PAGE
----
A careful, considered, tragic page-turner which captures the refugee crisis by going beyond the headlines.
In 2015, Prime Minister David Cameron once referred to a ‘swarm’ of migrants in Calais, desperate to cross the channel by any means necessary. This caused a media shit-storm in the UK for its dehumanising of desperate human beings. I wonder if this had any impact on Lefteri’s decision to make bees one of the main threads of this beautiful book. An ironic nod, maybe?
My possibly completely wide-of-the-mark musings aside, I would recommend anyone reading this book. Absolutely anyone. It’s not perfect, which is why it doesn’t get five stars from me, but it goes a long way towards crafting a nuanced and human story out of something which we mainly only recognise from news clips beamed into our comfortable, centrally-heated homes with hot running water and no immediate threat of a shell coming through the roof. Lefteri may not be Syrian or Afghan herself, but she has had experience in working with refugees in Greece, and acknowledges the influence that listening to their stories has had on her crafting of this novel.
This novel was necessary. It’s so easy to feel detached from human suffering, to see refugees as ‘other’, to feel fear, to see them as a threat to ‘Western’ culture (whatever that is). When it’s reduced to soundbites and sovereignty, numbers and political wrangling over how many to let in, how much to give them, how much of a ‘danger’ they are to the fabric of society, it’s much more comfortable to think of refugees as some kind of amorphous, threatening mass pushing at the edges of good ole’ Blighty.
But these are people. People who have suffered enough for ten lifetimes. People who have seen their children die in front of them, their homes destroyed, their livelihoods ruined. People who have fled West hoping to build a better life for themselves and to protect the people they love most, in the hope of living in peace. Do you think that anyone would risk crossing from Turkey to Lesbos in an overloaded dinghy across the open ocean with no lifejackets if this were not life or death?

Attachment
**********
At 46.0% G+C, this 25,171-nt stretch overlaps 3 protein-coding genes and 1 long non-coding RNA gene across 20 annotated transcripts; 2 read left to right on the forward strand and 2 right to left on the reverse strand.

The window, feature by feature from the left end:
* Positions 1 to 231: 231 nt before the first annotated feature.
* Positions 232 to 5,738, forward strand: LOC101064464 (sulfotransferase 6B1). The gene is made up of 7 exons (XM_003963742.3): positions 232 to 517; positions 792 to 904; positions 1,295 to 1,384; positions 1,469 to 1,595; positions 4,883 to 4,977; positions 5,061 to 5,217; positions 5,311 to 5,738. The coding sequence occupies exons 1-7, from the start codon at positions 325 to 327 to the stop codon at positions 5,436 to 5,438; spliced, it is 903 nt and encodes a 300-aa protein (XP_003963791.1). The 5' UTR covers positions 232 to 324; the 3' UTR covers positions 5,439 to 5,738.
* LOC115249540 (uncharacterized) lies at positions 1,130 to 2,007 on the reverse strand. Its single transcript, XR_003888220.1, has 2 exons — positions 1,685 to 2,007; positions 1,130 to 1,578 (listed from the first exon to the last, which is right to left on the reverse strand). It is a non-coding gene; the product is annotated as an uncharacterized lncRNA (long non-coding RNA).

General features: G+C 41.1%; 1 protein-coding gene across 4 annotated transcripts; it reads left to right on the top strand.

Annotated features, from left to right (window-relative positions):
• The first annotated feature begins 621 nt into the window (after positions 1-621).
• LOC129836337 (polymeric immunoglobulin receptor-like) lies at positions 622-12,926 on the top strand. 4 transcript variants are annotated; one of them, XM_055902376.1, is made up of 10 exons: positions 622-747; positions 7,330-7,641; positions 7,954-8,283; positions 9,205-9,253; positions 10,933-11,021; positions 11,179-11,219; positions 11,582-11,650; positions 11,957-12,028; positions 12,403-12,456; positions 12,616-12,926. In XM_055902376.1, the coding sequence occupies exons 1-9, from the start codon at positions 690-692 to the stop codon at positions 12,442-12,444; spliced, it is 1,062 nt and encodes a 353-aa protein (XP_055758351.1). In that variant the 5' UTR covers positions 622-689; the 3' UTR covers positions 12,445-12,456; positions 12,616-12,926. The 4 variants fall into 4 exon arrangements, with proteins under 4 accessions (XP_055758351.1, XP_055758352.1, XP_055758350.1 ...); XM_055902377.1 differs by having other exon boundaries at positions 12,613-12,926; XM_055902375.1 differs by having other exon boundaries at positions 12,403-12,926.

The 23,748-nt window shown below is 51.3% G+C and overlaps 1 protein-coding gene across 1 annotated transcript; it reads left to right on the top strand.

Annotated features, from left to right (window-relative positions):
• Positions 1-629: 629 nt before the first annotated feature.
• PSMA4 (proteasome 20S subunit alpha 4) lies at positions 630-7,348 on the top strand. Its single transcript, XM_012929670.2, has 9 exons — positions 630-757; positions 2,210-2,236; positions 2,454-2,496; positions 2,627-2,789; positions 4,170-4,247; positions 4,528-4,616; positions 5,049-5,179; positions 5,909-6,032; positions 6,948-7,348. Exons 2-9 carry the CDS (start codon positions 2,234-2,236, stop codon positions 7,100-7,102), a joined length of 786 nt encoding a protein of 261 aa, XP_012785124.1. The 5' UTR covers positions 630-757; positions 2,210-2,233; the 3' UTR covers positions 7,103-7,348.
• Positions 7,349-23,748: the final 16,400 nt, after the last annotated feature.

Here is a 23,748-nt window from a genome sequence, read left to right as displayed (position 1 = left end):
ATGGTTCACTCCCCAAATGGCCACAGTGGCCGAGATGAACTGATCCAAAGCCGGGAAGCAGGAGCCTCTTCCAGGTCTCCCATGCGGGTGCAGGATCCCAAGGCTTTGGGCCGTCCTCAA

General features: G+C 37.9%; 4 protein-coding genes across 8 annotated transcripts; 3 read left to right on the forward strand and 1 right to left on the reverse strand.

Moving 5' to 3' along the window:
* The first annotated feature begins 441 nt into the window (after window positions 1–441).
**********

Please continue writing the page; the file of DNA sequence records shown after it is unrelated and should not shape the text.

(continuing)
And let’s leave off the ‘economic migrants’ theory, said with a sneer over a pint of John Smith’s. Anyone who moves to another country is an economic migrant. Nobody willingly moves country without thinking they might be better off over there, they might be happier or have a higher standard of living or better quality of life. Why does it only become a negative when the person moving (or fleeing) their country is not white or Christian? Oh yeah, I think we all know why.
Anyway, this was a necessary book. I wish all those who see refugees as a vague, dark threat to Britishness would read this book. I wish they would try to make that mental leap of understanding. The protagonists of this novel, Nuri and Afra, are deep and nuanced. They have hidden strengths and surprising weaknesses. They love each other but their love is imperfect. After months and months of hardship, they have reached England and are in temporary accommodation, a B&B on the coast. They are stuck in limbo, anxiously waiting for their application for asylum to be approved. Both are indelibly scarred from their experience of the war in Syria.
This book is beautifully written, but almost too simple in places. It was a page-turner. I read it in under three days. It didn’t make me cry, although almost everyone I know who has read it had cried whilst reading it. The last book or film I cried at was Marley and Me. Animals dying still hits me ten times harder than humans.